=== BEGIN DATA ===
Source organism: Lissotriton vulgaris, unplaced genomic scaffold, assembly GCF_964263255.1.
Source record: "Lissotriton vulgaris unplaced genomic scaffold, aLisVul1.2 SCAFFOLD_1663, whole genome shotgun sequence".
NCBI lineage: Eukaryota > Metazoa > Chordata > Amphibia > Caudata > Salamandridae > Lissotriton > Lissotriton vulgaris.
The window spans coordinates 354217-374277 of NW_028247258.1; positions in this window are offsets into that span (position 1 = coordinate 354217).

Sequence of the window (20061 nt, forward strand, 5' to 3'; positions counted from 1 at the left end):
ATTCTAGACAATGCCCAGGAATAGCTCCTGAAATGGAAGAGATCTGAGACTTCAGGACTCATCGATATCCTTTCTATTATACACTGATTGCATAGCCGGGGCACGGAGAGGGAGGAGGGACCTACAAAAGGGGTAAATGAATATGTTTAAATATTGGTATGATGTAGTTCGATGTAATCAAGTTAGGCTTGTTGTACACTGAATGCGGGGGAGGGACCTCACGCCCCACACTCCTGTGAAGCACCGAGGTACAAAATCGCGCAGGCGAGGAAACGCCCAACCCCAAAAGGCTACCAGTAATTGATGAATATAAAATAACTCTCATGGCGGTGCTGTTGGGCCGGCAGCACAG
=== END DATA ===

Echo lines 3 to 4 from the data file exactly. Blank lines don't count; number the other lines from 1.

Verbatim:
NCBI lineage: Eukaryota > Metazoa > Chordata > Amphibia > Caudata > Salamandridae > Lissotriton > Lissotriton vulgaris.
The window spans coordinates 354217-374277 of NW_028247258.1; positions in this window are offsets into that span (position 1 = coordinate 354217).